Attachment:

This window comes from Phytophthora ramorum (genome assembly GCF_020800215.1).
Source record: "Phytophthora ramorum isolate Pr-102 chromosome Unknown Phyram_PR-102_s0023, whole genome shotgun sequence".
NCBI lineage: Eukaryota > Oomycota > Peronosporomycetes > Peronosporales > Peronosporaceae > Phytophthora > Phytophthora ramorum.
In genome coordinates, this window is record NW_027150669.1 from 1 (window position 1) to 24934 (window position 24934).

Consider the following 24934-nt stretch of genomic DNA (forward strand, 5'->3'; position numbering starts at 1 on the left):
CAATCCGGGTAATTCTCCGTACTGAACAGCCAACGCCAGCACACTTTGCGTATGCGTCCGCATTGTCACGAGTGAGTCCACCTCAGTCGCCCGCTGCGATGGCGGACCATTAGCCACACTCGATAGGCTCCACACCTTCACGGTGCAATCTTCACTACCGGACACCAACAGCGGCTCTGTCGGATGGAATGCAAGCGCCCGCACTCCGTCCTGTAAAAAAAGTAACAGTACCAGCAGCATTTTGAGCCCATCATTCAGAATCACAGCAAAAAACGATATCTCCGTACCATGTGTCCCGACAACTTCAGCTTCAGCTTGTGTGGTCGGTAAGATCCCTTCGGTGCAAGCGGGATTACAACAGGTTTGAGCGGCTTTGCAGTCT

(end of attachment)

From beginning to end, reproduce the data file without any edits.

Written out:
This window comes from Phytophthora ramorum (genome assembly GCF_020800215.1).
Source record: "Phytophthora ramorum isolate Pr-102 chromosome Unknown Phyram_PR-102_s0023, whole genome shotgun sequence".
NCBI lineage: Eukaryota > Oomycota > Peronosporomycetes > Peronosporales > Peronosporaceae > Phytophthora > Phytophthora ramorum.
In genome coordinates, this window is record NW_027150669.1 from 1 (window position 1) to 24934 (window position 24934).

Consider the following 24934-nt stretch of genomic DNA (forward strand, 5'->3'; position numbering starts at 1 on the left):
CAATCCGGGTAATTCTCCGTACTGAACAGCCAACGCCAGCACACTTTGCGTATGCGTCCGCATTGTCACGAGTGAGTCCACCTCAGTCGCCCGCTGCGATGGCGGACCATTAGCCACACTCGATAGGCTCCACACCTTCACGGTGCAATCTTCACTACCGGACACCAACAGCGGCTCTGTCGGATGGAATGCAAGCGCCCGCACTCCGTCCTGTAAAAAAAGTAACAGTACCAGCAGCATTTTGAGCCCATCATTCAGAATCACAGCAAAAAACGATATCTCCGTACCATGTGTCCCGACAACTTCAGCTTCAGCTTGTGTGGTCGGTAAGATCCCTTCGGTGCAAGCGGGATTACAACAGGTTTGAGCGGCTTTGCAGTCT